I recently stumbled on the Trim app and I have to say, this one is a game changer. It’s a simple app that acts as your own personal financial manager. Once you link your bank to the app, Trim analyzes your spending, finds subscriptions you need to cancel, negotiates your Comcast bill, finds you better car insurance, and more. And of course, the app is free! My bet is that it will only take a few days for Trim to put an extra $100 in your pocket. So easy!
29. Videos – This could be an entire section on it’s own. Many people have made money by creating YouTube videos. Evan of EvanTube is a kid and he has made millions by creating reviews of products that other kids his age would use. It’s not easy to get views into the millions, but once you do, you’ll start seeing some cash come in. Many bloggers have completely turned to videos to get their point across by starting a video blog.
Another important personality trait to being successful and rich is patience. Nothing big is accomplished overnight, and you cannot and will not get rich in a matter of days. All the efforts you put towards accumulating wealth could take months or even years to pay off. It’s easy to get frustrated early on, especially when it seems like there’s a new wealthy person in the news every other day. However, realizing that your pace of success does not have to compete with theirs is crucial.
If you have a fondness and talent for taking pictures you can make extra money online by becoming a stock photographer and selling your images to a stock photo company like ShutterStock or iStockPhoto. You’ll get royalties every time someone licenses an image you’ve submitted. To really be successful, build your own photography website to be able to showcase your portfolio and start getting higher-paid private corporate work.
After an extremely intriguing conversation with Clothier, I began to better understand the concept of arbitrage and how anyone can use it to succeed in any industry. The difficulty here is first being able to identify opportunities for arbitrage, and later being able to fully leverage those on a larger scale. But once you find what works, expanding and scaling becomes almost instinctive and native rather than some grand hurdle.
While droves of individuals salivate over the ability to live, work and play anywhere in the world that they chose to, most are primarily fixated on the ability to just earn a bit of money online. One stream of revenue would likely make the world of difference to many folks. But doing that seems to be an ever-increasing technical challenge. So it isn't about getting rich for a large degree of people, but rather, finding a way to earn just a little bit more money without all the added time it might take.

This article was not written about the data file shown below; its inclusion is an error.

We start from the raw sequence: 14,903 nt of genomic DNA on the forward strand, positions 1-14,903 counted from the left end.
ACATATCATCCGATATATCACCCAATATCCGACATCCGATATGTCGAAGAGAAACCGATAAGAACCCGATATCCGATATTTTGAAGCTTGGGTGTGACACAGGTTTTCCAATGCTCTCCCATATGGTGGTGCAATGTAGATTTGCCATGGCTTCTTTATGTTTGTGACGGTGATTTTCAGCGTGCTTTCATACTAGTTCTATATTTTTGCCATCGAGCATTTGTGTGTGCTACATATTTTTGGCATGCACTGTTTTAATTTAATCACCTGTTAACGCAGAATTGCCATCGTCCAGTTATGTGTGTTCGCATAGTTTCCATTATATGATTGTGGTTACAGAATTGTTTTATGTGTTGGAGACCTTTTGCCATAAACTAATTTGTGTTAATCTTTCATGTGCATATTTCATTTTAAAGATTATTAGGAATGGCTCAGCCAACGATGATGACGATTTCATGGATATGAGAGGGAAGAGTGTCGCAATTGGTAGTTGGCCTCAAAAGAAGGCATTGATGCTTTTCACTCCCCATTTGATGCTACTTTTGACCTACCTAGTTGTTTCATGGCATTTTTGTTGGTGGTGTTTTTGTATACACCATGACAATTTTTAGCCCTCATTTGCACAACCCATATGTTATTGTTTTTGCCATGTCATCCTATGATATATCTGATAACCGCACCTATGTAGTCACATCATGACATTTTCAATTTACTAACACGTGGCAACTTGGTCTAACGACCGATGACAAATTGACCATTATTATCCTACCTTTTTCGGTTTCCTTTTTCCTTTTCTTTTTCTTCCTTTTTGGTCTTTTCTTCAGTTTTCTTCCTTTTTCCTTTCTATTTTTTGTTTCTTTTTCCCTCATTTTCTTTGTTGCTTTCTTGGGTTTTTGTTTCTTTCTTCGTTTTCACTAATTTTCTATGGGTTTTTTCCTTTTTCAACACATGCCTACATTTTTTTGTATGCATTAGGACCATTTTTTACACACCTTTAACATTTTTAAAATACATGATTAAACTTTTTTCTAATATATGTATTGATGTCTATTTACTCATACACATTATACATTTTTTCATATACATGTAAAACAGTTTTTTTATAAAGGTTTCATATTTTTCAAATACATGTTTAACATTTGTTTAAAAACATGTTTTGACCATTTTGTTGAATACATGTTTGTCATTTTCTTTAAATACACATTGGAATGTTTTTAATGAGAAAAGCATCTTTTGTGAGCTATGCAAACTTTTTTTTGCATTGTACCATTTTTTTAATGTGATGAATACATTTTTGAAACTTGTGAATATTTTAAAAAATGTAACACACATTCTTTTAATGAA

If this is the first time you are hearing about this, though, then we actually do not recommend trying it. The average skill level of players on the Internet has improved so much over the past few years that it’s virtually guaranteed that a new player will lose money over the medium to long-term. But hey, Ben made upwards of 6 figures playing online in poker in college, so we had to list it. 🙂
For that reason, the story of an iconic online marketing legend and founder of, Real Estate World Wide (REWW), Kent Clothier, is one of the most inspirational modern-day fables about, not just attaining wealth at the highest levels, but also in reinvention, revitalization and the ability to produce multiple streams of revenue even when you're emotionally and spiritually bankrupt. This is an individual who played an integral role in building up a nearly $2-billion-dollar-per-year grocery-arbitrage business, but then walked away from it at 30-years old with no ownership retention.
That being said, life in your 20s and 30s is not without its challenges; you might have student debt, a tenuous career, and dozens of unknowns that keep you from doing everything you'd like to build your wealth faster. There's no straightforward way to guarantee yourself a rich future, but these seven strategies can help you do it while you're still young.
Now let's finally apply these lessons to comparing different industries or industrial belts within the United States. I mentioned that when I was growing up, Route 128 outside of Boston led the world in productivity for an industrial belt, but Route 128 has now fallen behind Silicon Valley. Since my book "Guns, Germs, and Steel" was published, I've spent a lot of time talking with people from Silicon Valley and some from Route 128, and they tell me that the corporate ethos in these two industrial belts is quite different. Silicon Valley consists of lots of companies that are fiercely competitive with each other, but nevertheless there's a lot of collaboration, and despite the competition there is a free flow of ideas and a free flow of people and a free flow of information between these companies that compete with each other. In contrast, I'm told that the business of Route 128 are much more secretive, and insulated from each other like Japanese milk-producing companies.